Space Electronics

Space Electronics-Color-Final2

Acquired by Raptor Scientific in 2019, Space Electronics is the premier provider of mass properties instruments and services utilized in mission-critical applications. Headquartered in Berlin, Connecticut, the company’s unmatched engineering expertise, combined with its superior testing and aftermarket services delivers industry-leading precision capabilities and a highly loyal customer base. The management team, consisting of Dan Otlowski, Paul Kennedy, Brandon Rathbun, and Jim Cramer, collectively have more than 100 years of experience with the company and in the mass properties measurement field.

Over the last 55 years, Space Electronics has sold more moment of inertia and center of gravity instruments than any other company. One reason for this success is unique technology – Space Electronics invented the force restoration concept of CG measurement and the inverted torsion pendulum method of measuring MOI. The company originated the spherical gas bearing spin balance machine which uses two force transducers to determine both product of inertia and CG offset in a single run. Space Electronics instruments are extraordinarily reliable, with some instruments still in use daily for more than 20 years without malfunctioning.

Space Electronics instruments are the most accurate in the world, with a moment accuracy of 1 part in 300,000. Most mass properties measuring instruments manufactured by other companies use load cell technology, which is only capable of an accuracy of 1 part in 2000. The extraordinary accuracy of Space Electronics instruments allows for the manufacture a single instrument which can accurately measure objects whose weight ranges from 100% to less than 3% of full scale. Other manufacturers must supply several different size instruments to accomplish the same goal.

History of Space Electronics

Dick Boynton founded Space Electronics in 1959 while attending graduate courses at Yale University in his basement and garaged in Yalesville, CT. He later moved the company to a storefront in Meriden, CT.

In the 1960’s, Space Electronics designed and built a variety of products including:

  • Flicker Fusion Tester to measure the human eye’s response to pulsating light,
  • Wire Marker that painted colored bands on a telephone wire as it passed through the extruding machine,
  • Antenna Drive responsible for aiming a large Yagi antenna used for astronomical research. The company made at least seven of these, and they were installed at NASA sites around the world,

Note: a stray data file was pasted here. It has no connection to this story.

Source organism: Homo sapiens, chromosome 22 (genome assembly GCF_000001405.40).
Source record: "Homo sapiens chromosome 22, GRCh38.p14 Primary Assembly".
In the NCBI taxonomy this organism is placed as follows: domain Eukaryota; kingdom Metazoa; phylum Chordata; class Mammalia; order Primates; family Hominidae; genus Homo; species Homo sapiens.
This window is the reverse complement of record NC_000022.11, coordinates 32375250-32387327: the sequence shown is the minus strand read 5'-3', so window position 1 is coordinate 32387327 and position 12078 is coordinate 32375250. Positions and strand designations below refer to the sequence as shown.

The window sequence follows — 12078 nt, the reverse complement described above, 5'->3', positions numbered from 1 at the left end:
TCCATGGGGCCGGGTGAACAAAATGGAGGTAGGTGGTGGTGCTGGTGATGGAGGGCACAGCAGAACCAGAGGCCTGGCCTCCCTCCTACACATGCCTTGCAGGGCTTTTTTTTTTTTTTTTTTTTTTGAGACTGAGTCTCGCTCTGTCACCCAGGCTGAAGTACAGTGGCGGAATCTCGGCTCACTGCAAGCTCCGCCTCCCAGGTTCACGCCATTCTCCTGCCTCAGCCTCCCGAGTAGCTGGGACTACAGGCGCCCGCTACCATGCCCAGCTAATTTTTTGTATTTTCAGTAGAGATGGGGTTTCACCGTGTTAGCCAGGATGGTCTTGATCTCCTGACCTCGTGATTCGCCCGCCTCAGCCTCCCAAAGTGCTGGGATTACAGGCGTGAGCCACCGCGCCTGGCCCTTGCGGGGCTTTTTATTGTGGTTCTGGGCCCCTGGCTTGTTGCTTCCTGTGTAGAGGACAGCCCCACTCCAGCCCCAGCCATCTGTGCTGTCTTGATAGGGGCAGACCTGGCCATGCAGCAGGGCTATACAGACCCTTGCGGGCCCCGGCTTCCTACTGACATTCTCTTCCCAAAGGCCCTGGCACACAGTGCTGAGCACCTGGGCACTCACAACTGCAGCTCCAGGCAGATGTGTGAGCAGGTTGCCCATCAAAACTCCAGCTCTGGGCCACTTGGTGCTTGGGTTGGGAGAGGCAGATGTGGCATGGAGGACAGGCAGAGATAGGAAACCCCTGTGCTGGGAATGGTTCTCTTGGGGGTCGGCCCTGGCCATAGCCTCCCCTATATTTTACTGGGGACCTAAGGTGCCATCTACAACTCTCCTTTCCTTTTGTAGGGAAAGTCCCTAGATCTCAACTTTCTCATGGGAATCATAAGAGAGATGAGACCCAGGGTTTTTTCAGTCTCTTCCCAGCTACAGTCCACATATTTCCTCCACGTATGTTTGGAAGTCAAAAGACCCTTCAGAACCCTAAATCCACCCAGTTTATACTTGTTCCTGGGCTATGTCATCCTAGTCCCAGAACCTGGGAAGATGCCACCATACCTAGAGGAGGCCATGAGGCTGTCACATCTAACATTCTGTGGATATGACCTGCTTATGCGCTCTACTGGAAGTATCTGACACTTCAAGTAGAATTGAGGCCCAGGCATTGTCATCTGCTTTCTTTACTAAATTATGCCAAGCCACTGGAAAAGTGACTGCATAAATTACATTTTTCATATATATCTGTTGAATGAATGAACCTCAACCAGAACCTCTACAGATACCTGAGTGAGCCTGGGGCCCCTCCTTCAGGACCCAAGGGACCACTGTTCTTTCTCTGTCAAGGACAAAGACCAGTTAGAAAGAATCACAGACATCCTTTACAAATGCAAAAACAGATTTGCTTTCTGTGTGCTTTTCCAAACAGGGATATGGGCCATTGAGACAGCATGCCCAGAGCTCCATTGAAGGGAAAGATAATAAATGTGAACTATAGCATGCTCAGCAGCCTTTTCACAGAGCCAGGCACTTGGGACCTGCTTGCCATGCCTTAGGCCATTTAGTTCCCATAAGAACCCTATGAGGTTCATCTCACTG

• Astronomical Position Computer, an analog computer that kept track of the positions of various planets and the sun. The computer also controlled the antenna drive.
  • Spectral Photometer, an optical/mechanical device that was attached to an astronomical telescope and analyzed the light coming from a single object.
  • Radiometer, an electronic device that analyzed the signal received by a radio telescope.
  • 10,000 Lb Rocket Thrust Stand to measure the various force components produced by a rocket motor when it was test fired on the ground. A built-in deadweight calibrator was used to assure its accuracy. The system was installed at Edwards Air Force Base in California.
  • 2000 lb Gas Bearing MOI Machine sold to NASA and installed in their facility in Greenbelt, MD.
  • 8000 Lb Gas Bearing MOI Machine sold to a balancing machine manufacturer. They mounted it on top of one of their static balancers and sold it to their customer as a combination CG-MOI machine.

In the 1970’s, Dick moved Space Electronics to the office and manufacturing space in Wallingford, CT. Products designed and built in this location included:

  • Unique MOI machine. Dick received a patent for the basic design which suspends the instrument spindle from the middle of a long torsion rod which is fixed at its ends and held in tension. Both gas bearing (XKR series) and ball bearing (XR series) models were designed and built for test parts weighing from 0.001 lb to 250 lb.
  • Special high-accuracy gas-bearing MOI for testing a kinetic kill vehicle,
  • The first static CG measuring machine: accuracy was 0.0005 inch for a 40 lb part,
  • 3000 lb gas bearing MOI machine, 8000 lb gas bearing MOI machine, 1000 lb spherical gas bearing CG and MOI machine,
  • 1000 lb vertical axis rocket thrust stand for a rotating part,
  • Early gas bearing CG machines: Several of these were used for balancing gimbaled seekers,
  • Vibration meters that included frequency analysis,